Here are a few suggestions for things to do in the garden or around the yard this time of year.
Sow seeds for lettuces like bibb, butter crunch and romaine. Use large garden pots with lots of loose soil. Start seeds like broccoli, cabbage,and cauliflowers indoors. If you have warm spot like on top of a refrigerator this is really good. New seeds love the warmth. You can also sow beets, bok choy, carrots, chard, collard greens, cucumbers, green onion, radishes, spinach, and turnips.
Cut back on the ornamental grasses that you have potted around the patio. Cut back bamboo, bull grass, bush muhly, deer grass and pink muhly to about 1 foot high. This will help with regrowth once the weather warms up a bit more. This is also a good time to plant some Eremophila or Valentine....it has big red blooms and will bloom from now into March. The foliage takes on a purple cast in cold weather and if you plant it in a bright white garden pot it is totally stunning.
Take some time and learn about low water gardening. Find rain barrels, native plants, gravel mulches and low bowl like terracotta containers. Look for garden shows to attend, magazines to read and websites to visit. The main thing is to have fun and enjoy yourself.
Station houseplants properly, providing each plant with the recommended amount of sunlight.
Throughout winter, water plants when the soil in each pot container becomes dry. Mist plants several times each week. Something as simple as misting really does make a big difference.
Because indoor heat is extremely tough on houseplants, prevent problems by washing plant stems and foliage regularly with warm soapy water and rinsing thoroughly. If insects are present on a plant, spray the foliage with an insecticidal soap, mixing and applying the solution according to label directions.
After a couple of weeks, if necessary, repeat the insecticidal treatment. Treat persistent infestations of aphids and mealy bugs by rubbing foliage with a cotton ball dipped in rubbing alcohol. Apply the treatment sparingly because alcohol is capable of damaging tender foliage.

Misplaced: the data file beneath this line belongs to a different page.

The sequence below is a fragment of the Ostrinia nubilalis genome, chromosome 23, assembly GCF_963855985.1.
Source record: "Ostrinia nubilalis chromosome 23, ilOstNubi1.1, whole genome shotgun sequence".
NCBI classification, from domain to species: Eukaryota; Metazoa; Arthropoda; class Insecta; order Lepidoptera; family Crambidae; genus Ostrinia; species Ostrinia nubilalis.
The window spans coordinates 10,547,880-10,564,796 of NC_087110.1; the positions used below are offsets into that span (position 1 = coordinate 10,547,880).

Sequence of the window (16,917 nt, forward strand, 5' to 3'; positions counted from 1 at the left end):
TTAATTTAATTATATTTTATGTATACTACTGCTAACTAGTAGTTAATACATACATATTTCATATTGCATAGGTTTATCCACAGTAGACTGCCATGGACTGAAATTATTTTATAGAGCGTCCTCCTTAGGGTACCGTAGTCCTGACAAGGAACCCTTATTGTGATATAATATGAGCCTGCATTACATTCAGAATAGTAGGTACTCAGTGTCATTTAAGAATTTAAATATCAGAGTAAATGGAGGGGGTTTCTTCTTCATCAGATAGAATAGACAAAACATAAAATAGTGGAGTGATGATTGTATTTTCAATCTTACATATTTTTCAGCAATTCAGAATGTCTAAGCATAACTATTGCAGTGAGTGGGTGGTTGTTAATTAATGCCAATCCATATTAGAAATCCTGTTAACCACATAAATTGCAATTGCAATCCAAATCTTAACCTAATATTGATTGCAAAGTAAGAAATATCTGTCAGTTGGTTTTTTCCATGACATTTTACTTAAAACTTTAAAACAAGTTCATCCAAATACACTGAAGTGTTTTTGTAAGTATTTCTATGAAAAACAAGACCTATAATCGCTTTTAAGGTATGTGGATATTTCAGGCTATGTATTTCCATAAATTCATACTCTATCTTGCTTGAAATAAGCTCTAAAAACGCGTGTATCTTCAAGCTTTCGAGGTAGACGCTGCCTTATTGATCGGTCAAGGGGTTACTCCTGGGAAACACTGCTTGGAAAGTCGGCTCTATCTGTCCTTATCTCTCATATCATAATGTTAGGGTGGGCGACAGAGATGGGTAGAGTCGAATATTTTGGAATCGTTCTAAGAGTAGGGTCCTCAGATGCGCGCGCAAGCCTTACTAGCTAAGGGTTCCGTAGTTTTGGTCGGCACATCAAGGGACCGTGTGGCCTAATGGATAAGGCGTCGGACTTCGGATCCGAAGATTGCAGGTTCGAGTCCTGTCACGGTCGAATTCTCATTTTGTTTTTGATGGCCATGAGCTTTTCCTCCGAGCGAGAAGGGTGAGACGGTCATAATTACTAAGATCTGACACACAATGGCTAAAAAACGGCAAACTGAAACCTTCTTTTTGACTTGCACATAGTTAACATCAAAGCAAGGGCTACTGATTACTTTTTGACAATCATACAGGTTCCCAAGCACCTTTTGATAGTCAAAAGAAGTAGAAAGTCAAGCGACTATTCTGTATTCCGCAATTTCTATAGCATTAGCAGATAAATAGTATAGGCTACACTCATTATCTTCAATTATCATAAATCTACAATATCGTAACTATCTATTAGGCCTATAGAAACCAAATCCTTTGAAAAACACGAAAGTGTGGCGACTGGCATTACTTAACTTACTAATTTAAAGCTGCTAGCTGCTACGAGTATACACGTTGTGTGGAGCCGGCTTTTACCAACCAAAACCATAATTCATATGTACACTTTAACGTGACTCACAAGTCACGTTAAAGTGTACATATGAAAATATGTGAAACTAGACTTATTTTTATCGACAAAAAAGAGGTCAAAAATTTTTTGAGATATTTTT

To leach salt from houseplants, select a nice day and move the houseplants outside. Flood the soil in each container until water overflows. Scrub down the outside of containers to remove the white salty residue.
Before transporting houseplants back inside, remove all dried or yellowed foliage, allow all excess water to drain thoroughly, and empty all the saucers.
Now is the time to check the planter for cracks. Replace any damaged unslightly containers with new fresh designs. Something as simple as a new plant container can make a huge difference in the feel of the room where you keep your plants.
Of course, we recommend shopping at ArizonaPottery for all your pottery needs. The idea of shopping in winter from the comfort of your home is very inviting this time of year!
With the wide selection we carry and new styles arriving all the time, you should be able to find everything you need to make your own houseplants shine. Try mixing materials like, ceramic, clay etc and find the look that fits your style.
Coax the sweet spring-flowering bulbs into winter bloom in pebble and water filled glass bowls.
Fragrant, snowy white flowers atop grass like foliage make paper whites (Narcissus)favorite indoor plants in winter.